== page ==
A student carefully works on her anime project during the ImaginAsia workshop.

An eight-year-old student designs her manga-inspired comic book, Marshmello, in the ImaginAsia classroom.

During the school year, the Freer|Sackler offers art-making workshops, drop-in programs, activity guides, and many other ways to enrich family visits. Check out the complete schedule of ImaginAsia family programs.

Friday Fave: Guardian Figures

Guardian figure; Japan, Kamakura period (1185–1333); wood; Purchase, Freer Gallery of Art; F1949.21

Guardian figure; Japan, Kamakura period (1185–1333); wood; Purchase, Freer Gallery of Art; F1949.21

The first time I entered the Freer Gallery a couple of years ago, I was immediately struck by the imposing wooden statues positioned at both ends of the north corridor. In June, when I started working as an intern at the Freer|Sackler, I found myself returning to them again and again. I often take a detour to admire their terrifying, unearthly beauty.

Created in the early fourteenth century to guard the gate of the Ebaradera temple in Sakai, Japan, the statues were carved in the likeness of the Kongorikishi, or Ni-o, benevolent kings who accompanied the Buddha and protected him during his travels in India. Their wrathful, violent appearance was believed to ward off evil spirits and protect the temple grounds from thieves.

As film and television and the rest of our visual culture have grown increasingly dark and violent, our ability to be shocked or truly scared by a work of art has diminished. But what must it have been like to encounter one of these wooden guardians at night in the fourteenth century? Would a thief sneaking into the temple under the cover of darkness encounter these supernatural gatekeepers and turn back? As monks moved through the temple at night, would the dancing flame of candlelight give the illusion that the Kongorikishi’s facial expressions were changing?

I’ve often wondered what it would be like to be a security guard working the late shift at the Freer|Sackler. Staring at those terrifying faces night after night in the dark, eerie silence of the museum, it’s not hard to believe that your mind could play tricks on you. I can imagine the statues slowly coming to life as the sun sets each night. They would climb down from their plinths and patrol the museum, looking for anything, or anyone, out of place. It would be a long night left alone with only these statues and your darkest flights of fancy to keep you company.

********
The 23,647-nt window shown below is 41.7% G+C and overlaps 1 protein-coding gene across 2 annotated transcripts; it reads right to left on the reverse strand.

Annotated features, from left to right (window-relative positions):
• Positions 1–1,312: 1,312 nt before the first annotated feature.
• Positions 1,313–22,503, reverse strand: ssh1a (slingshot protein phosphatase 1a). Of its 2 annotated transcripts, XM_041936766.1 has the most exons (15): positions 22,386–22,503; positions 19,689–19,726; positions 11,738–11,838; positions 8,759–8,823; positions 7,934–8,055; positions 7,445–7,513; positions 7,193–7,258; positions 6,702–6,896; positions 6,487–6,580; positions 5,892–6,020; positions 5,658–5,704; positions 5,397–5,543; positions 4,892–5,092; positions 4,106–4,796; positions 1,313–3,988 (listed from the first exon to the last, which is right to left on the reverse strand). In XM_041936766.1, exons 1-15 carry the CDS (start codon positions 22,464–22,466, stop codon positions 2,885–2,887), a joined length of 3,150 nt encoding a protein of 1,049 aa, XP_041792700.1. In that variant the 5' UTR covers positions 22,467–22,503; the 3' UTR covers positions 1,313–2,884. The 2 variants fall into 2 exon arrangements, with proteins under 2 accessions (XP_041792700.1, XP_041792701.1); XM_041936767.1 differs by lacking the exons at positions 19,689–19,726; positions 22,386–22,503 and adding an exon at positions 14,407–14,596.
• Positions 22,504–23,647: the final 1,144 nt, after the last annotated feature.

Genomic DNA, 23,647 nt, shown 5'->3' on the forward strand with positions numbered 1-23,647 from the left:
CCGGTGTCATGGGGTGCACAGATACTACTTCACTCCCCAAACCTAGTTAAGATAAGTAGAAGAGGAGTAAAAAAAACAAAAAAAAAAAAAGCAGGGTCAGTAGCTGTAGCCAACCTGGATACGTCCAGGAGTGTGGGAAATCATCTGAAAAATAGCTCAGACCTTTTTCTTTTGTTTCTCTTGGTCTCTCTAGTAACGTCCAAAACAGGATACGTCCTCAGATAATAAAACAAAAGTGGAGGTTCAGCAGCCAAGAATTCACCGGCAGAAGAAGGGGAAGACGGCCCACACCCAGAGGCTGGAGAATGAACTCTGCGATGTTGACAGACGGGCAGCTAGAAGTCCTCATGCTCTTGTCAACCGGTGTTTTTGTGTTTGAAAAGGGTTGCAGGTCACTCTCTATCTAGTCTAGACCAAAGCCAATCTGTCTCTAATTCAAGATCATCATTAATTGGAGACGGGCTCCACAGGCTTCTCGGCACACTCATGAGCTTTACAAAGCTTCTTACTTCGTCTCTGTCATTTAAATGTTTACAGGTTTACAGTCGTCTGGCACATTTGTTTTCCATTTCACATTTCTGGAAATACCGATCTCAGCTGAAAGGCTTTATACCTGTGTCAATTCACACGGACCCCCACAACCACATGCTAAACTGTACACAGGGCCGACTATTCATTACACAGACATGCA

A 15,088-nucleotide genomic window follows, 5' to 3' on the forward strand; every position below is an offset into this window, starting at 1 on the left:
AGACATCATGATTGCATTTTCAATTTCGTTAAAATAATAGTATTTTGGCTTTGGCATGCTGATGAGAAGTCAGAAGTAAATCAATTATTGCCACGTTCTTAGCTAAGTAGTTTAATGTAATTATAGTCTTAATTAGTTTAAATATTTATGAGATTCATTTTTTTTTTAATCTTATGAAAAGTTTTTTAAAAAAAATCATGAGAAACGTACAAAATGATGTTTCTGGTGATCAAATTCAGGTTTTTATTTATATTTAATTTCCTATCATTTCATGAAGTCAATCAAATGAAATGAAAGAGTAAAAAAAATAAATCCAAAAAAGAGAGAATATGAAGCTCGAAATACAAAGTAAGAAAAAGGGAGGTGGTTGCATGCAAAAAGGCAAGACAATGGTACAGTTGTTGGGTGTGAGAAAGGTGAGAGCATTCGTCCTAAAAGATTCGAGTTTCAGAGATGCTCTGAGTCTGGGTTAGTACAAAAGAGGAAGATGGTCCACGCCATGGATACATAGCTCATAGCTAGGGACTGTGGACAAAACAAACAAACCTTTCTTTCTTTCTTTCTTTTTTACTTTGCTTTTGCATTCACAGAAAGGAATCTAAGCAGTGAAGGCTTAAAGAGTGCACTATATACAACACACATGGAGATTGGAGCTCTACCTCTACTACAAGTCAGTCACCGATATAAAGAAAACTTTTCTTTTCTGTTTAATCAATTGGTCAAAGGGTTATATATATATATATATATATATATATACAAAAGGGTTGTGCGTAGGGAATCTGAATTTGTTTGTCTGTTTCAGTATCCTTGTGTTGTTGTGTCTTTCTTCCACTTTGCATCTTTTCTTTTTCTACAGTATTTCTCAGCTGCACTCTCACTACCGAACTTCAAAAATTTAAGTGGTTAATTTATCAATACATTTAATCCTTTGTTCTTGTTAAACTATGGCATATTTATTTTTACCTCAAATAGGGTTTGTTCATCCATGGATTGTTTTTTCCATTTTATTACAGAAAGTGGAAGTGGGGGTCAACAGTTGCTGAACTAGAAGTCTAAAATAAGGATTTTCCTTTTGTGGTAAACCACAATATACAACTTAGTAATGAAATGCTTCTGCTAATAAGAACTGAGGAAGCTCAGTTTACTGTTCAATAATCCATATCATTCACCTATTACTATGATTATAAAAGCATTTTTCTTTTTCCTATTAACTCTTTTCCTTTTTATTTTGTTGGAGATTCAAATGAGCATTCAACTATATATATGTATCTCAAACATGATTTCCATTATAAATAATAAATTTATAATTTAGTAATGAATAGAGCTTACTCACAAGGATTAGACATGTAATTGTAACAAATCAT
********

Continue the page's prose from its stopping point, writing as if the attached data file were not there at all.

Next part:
Maybe for those with a vivid imagination, art’s ability to inspire fear hasn’t been so diminished after all.

Friday Fave: Lute and White Snake

The Lute and White Snake of Benten (Sarasvati); Katsushika Hokusai (1760–1849); Japan, Edo period, 1847; ink and color on silk; gift of Charles Lang Freer, F1904.134

The Lute and White Snake of Benten (Sarasvati); Katsushika Hokusai (1760–1849); Japan, Edo period, 1847; ink and color on silk; gift of Charles Lang Freer, F1904.134

As manager of performing arts at the Freer|Sackler, I’m always on the lookout for interesting images of music in our collections. We use these artworks to enhance our podcasts and as cover art for our concert program notes. An astute intern of mine spent a summer surveying our entire art collection and found more than four hundred musical images and actual instruments. These objects date from ancient Chinese bells (as old as the tenth century BCE) to nineteenth-century paintings and cover a wide variety of musical scenes from China, Japan, India, and Iran.

One of the most unusual images is The Lute and White Snake of Benten (Sarasvati), painted by Hokusai in 1847. At first glance, it seems to show neither a musician nor a musical instrument. What it does depict is a beautiful fabric instrument-case for a Japanese lute called a biwa encircled by a snake, a most intriguing combination.

It turns out that the pear-shaped biwa (closely related to the Chinese pipa) is the instrument of the goddess Benzaiten (aka Benten). This Japanese deity was adapted from the Hindu goddess Sarasvati, who has long been associated in India with music and scholarship. Images and legends of Sarasvati arrived in Japan via the Silk Road sometime between the sixth and eighth centuries. Just as Sarasvati is depicted in Indian art playing the vina (an Indian zither), Benten was given the role of biwa player. She also took on other aspects of Sarasvati, serving as the goddess of language, dance, water, and snakes. In Japan, Benten’s shrines are often located near water; a painting in the Freer collection from the eighteenth century shows her seated on a high rock, playing the biwa, while ocean waters roil below. These elements may not have formed a logical group elsewhere, but in the Hindu-Buddhist context they are all seen as things that flow, making water and snakes close cousins of verbal eloquence and musical virtuosity.